Two Cyber Security Secrets about the FBI v Apple Case


Speaking as a cyber security professional, there are two “secrets” about the FBI v Apple case that seem obvious but don’t appear to have much visibility in the news.  (1) If you want to break into an encrypted device you hire people who do that for a living not the manufacturer, and (2) if a back-door is built into any system it will be used by those who don’t care about obeying the law.

There are many specialties in cyber security.  Picking three for illustration, there are companies that unshred documents – see our upcoming post on how to use a shredder properly.  There are companies that specialize in breaking into online sites.  And there are companies that break into mobile devices.  If you need documents rescued from the shredding bin you call a deshredding company, not the shredder manufacturer.  If you want to see how vulnerable your web site is to attacks then you hire a company that does that all day every day, never hire the company that built the web site – especially if you built it yourself!  And if you need to break into a mobile device, in this case an iPhone, then you hire a company that breaks into these devices all the time.  You do not go to the manufacturer.  (Of course, if your goals is swaying public opinion instead of breaking into the phone then perhaps you make a federal case of it.)   SECRET #1: If you need to break into something you hire a specialist who does that for a living.

Knowing that a back-door exists completely changes how you try to break into something.  As long as a secured container is thought to be secured, the attacks against it are typically frontal assault / brute force attacks or coercion / candy-for-your-password attacks.  The moment that a back door is known to exist the known “attack surface”  changes, as do the methods of attack expected to succeed.  If a back door were to be built into a class of mobile devices (e.g. all iphones) then that back door would become the area of focus for getting into the phones.  Instead of breaking into a single phone, one successful exploit gets an attacker into all phones (of a certain version etc.)  The idea that the special back door will only be used when appropriate (e.g. with a warrant) is just silly.  Once the back door has been built, the security of the system is broken, and government funded (possibly not the U.S. government) and criminally funded attackers will get the key.  Yes.  I said “will get” not “might get”.  If it exists they will obtain it, and they don’t care about warrants or other legal issues.  What started as a Law Enforcement Only back door will then be use to steal private information for use by other governments and criminals around the world.  How would a foreign intelligence agency use “private” text messages and emails against a government employee having money trouble or family issues?  How useful would it be for a burglar to know the precise location of every member of your family at all times? Breaking the security of the iphone – or of any ecosystem – is a serious loss for all good people.  The notion that law enforcement or apple can keep the secret key a secret is immaterial. The very existence of a back door makes it a very valuable targe. SECRET #2: Once a back-door key exists the back-door becomes the attack point, and attackers will get in, no warrant required.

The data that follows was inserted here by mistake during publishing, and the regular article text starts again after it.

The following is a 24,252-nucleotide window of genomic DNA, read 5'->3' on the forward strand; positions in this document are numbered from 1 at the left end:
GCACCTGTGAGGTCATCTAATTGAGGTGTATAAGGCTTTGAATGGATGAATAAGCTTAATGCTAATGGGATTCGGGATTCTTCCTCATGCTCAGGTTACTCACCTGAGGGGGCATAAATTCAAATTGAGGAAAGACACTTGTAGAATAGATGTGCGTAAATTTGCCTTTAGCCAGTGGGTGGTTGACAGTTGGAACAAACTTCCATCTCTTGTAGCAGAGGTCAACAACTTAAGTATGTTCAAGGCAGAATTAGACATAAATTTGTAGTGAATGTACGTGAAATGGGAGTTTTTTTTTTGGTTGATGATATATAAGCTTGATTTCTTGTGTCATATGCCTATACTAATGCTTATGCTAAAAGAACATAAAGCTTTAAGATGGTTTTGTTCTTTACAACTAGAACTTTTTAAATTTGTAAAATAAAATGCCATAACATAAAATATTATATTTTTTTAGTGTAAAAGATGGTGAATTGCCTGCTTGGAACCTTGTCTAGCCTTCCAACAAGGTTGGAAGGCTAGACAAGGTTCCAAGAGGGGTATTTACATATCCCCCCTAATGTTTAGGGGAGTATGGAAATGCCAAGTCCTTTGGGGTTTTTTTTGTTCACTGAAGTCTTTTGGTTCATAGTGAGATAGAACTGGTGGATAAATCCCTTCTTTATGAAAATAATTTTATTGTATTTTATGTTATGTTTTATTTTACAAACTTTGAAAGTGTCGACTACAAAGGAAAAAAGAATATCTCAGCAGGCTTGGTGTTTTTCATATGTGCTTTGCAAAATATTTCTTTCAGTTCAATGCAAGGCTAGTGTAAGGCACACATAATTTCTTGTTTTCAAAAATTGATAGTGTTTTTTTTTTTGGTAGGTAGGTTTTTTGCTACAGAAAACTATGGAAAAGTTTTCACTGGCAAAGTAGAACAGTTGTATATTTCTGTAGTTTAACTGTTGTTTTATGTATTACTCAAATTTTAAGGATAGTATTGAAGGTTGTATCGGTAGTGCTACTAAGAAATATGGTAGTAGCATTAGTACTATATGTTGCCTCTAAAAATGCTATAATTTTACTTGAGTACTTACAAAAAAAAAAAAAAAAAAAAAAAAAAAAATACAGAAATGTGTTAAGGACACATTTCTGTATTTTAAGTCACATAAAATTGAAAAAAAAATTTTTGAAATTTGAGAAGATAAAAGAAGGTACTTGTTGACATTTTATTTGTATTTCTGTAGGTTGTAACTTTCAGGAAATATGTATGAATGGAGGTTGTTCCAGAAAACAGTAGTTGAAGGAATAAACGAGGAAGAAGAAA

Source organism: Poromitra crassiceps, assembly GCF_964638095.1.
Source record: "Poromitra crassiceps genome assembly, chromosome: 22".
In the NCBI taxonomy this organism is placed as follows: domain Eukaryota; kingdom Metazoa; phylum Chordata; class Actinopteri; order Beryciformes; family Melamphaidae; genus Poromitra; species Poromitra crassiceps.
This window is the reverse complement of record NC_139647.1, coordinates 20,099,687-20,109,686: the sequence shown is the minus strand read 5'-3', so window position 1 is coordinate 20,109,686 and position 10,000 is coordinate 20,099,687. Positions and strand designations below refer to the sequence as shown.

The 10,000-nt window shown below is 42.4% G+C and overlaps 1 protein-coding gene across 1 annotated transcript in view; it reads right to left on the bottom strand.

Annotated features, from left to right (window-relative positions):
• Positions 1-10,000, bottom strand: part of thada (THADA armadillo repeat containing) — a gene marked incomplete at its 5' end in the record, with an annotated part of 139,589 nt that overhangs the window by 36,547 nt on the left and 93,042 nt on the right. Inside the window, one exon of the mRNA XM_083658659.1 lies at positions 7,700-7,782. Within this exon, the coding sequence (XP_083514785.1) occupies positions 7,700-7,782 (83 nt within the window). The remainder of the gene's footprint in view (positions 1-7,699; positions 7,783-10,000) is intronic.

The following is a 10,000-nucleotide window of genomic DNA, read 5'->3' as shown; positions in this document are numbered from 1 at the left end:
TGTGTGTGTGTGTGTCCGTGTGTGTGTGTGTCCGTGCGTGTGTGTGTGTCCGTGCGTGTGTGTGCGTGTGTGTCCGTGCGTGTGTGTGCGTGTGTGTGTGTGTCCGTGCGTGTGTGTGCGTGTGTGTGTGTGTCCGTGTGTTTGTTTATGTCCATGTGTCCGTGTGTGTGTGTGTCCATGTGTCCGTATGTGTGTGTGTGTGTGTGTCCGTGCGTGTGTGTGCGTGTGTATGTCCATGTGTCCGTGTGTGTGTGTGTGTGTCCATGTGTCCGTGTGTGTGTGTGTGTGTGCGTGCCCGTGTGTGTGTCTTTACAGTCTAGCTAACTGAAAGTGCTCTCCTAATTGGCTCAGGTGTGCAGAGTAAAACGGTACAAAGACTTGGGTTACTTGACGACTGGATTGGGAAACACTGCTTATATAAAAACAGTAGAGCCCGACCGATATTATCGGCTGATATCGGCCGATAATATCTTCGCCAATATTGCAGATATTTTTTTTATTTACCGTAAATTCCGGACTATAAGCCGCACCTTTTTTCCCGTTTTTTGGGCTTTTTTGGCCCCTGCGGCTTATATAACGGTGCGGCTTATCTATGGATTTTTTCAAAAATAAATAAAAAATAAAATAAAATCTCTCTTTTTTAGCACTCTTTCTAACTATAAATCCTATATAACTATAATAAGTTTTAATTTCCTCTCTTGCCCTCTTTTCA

The very notion of asking a manufacturer to break into their own device indicates that the goal is not the data on that one device, and if the manufacturer provides that access then it opens up all devices to those who (unlike law enforcement) don’t care about the rule of law, freedom, or personal privacy.

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